November 2016 Skies
Supermoons, Leonids and the Great Hunter – November nights in Coal Creek Canyon
It’s time to get out the meteor shower caps again as the skies over Coal Creek Canyon light up with brighter Leonid meteors on November 17th and 18th. The Leonids usually produce about 20 meteors per hour. But this year a waning gibbous moon is going to make seeing all but the brightest meteors more difficult. They occur as the Earth passes through the dust and gravel debris left from comet Tempel-Tuttle. The comet takes about 33 years to orbit the Sun. The famed meteor shower has produced some of the greatest meteor storms in history including one in 1966 that produced thousands of meteors per minute creating what sounds like a mind-boggling hyperspace effect.
The best time to look for Leonid shooting stars is anytime during the night of the 17th. The best way to view the meteor shower is to go out near midnight, bundle up against the November chill, find a spot away from artificial lights, get comfortable while sitting back gazing at the sky. Relax. As your eyes adjust to the darkness, more and more of the sky’s wonders appear. The Leonids seem to originate from the constellation Leo, the lion, but can appear anywhere in the sky. It’s a waiting game. During past showers, I have just about given up seeing shooting stars when several beauties sail through the sky. It’s worth the wait. Feel free to head inside at any time. The show goes on all night.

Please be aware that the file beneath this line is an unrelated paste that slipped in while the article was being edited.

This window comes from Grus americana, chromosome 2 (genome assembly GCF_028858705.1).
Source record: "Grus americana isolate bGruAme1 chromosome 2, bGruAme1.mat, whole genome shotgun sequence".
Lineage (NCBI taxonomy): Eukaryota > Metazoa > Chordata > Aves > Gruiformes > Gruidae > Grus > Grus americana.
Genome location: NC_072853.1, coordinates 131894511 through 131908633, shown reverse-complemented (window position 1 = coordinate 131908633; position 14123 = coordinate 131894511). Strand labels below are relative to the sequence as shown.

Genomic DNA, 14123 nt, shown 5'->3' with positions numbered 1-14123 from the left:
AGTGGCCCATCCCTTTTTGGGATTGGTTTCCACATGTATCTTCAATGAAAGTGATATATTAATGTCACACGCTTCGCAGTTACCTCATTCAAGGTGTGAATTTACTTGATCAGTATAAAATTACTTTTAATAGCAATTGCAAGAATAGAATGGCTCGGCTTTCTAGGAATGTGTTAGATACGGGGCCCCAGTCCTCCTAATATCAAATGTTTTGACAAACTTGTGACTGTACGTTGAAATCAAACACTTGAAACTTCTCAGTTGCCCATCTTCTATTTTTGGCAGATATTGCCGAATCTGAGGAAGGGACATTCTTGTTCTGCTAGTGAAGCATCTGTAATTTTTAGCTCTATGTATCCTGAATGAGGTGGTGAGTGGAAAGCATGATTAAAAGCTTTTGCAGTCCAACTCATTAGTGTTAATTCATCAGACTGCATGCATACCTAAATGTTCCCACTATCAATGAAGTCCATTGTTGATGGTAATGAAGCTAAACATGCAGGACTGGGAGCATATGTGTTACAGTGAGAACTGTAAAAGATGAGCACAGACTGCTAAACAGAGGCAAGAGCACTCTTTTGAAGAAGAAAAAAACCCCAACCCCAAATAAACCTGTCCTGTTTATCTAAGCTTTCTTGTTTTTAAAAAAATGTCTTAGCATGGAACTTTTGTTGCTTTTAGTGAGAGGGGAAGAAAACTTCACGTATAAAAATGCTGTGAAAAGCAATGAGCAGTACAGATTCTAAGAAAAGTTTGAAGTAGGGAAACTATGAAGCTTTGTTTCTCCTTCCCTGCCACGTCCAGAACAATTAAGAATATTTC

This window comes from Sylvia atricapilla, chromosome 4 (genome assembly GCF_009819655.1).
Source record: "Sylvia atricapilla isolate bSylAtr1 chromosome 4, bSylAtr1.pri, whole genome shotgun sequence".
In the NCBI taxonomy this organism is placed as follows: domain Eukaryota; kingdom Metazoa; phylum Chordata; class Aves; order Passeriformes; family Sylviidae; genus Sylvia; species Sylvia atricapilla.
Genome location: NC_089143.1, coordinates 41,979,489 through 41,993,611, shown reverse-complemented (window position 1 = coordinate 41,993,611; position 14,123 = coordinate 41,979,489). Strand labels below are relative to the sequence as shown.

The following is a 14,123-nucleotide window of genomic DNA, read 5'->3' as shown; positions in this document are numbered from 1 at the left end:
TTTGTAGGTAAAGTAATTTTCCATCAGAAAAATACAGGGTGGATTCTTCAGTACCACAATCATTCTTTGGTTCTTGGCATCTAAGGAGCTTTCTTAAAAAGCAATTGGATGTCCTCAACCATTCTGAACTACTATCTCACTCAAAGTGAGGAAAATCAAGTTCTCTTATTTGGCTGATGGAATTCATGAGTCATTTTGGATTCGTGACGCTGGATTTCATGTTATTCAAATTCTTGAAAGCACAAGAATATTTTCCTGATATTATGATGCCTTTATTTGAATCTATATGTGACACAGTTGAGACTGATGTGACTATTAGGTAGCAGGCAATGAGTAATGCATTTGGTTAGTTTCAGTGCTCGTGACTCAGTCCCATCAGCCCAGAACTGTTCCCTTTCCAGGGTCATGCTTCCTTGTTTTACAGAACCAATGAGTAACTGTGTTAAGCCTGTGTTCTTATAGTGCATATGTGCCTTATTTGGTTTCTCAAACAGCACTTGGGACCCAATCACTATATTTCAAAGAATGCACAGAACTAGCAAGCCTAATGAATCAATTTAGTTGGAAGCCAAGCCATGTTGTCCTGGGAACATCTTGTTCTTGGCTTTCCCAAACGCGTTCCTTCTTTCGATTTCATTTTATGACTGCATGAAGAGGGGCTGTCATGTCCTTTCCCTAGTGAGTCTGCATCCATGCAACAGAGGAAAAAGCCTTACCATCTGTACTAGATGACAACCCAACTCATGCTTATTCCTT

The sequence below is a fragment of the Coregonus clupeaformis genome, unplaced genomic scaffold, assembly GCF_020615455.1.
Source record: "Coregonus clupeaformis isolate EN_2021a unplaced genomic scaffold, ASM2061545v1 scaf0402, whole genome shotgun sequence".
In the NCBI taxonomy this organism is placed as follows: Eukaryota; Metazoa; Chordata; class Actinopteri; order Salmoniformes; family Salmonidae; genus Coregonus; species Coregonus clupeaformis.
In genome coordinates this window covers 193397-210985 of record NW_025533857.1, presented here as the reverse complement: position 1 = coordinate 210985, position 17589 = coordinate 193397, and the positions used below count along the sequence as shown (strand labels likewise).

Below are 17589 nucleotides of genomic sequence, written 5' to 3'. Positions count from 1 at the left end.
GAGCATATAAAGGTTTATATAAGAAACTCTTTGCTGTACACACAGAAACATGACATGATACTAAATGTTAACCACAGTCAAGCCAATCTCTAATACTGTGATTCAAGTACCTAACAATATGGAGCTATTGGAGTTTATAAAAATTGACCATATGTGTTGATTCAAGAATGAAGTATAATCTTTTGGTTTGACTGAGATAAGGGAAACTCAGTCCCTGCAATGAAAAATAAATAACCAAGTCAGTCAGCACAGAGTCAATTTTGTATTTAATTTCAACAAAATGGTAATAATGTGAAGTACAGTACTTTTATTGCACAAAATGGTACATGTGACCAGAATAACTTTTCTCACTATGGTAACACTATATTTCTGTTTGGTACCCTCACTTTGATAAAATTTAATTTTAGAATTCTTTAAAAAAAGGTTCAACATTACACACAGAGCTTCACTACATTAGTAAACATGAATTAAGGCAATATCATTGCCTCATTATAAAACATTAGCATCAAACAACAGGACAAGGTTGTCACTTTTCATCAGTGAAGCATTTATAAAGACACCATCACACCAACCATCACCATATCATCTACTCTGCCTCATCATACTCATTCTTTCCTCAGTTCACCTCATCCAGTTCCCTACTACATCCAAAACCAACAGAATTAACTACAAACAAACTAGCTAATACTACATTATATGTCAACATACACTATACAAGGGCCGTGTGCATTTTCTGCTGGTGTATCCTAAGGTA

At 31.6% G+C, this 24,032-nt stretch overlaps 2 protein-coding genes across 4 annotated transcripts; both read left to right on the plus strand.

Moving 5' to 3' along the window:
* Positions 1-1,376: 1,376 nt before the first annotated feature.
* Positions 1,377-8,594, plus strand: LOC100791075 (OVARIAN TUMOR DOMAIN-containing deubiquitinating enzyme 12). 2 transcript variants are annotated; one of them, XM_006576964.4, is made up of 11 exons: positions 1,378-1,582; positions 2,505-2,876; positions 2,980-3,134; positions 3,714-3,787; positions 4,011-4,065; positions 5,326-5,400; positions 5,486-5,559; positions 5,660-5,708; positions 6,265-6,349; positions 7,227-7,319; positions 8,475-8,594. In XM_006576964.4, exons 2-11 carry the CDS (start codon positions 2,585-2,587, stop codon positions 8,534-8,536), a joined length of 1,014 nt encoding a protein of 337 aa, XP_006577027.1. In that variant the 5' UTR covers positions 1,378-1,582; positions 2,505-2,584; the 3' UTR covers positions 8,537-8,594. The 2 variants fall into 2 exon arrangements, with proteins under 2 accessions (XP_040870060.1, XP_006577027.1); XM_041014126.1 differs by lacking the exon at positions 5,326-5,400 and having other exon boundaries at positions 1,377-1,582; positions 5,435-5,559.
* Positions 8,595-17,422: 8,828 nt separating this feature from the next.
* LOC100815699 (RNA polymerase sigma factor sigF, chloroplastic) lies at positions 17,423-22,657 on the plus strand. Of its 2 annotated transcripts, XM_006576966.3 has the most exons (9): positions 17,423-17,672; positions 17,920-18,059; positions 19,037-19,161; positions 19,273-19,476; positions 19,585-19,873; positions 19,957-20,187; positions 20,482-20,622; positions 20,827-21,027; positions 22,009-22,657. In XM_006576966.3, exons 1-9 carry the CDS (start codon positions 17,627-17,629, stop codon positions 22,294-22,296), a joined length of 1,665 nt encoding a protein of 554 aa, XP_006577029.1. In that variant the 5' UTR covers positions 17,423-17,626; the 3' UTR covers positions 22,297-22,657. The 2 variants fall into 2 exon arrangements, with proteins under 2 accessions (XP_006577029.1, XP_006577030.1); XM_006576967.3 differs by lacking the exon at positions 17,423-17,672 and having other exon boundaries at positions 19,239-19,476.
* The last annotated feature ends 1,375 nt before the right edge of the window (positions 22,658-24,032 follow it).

This month’s full moon is called the Full Beaver Moon. It’s also known as the Full Frosty Moon and the Full Hunter’s Moon. It is the second of three supermoons that finish up the year. Jupiter reappears in the morning sky in early November. Look for Saturn, Venus and Mars (and Pluto) low in the western sky early in November. Uranus and Neptune are well placed for viewing high in the sky if you have a larger telescope. All the planets except for Pluto will show a disk in a telescope. Tiny Pluto looks just like a star. The dwarf planet’s movement against the starry backdrop night after night is the only clue to its true nature.
November heralds the prime-time return of the easily recognizable sky objects Taurus, the Pleiades and Orion, the Hunter. Look for Orion’s bright shoulder stars and three belt stars rising from the glow of Denver mid-evening during the month. Not only does Orion contain the Great Nebula and stellar nursery called Messier 42, but also the constellation contains some of the largest and most luminous stars in the galaxy. Not coincidentally, because of their size and brightness all seven of Orion’s main stars are among the farthest stars visible to our naked eye.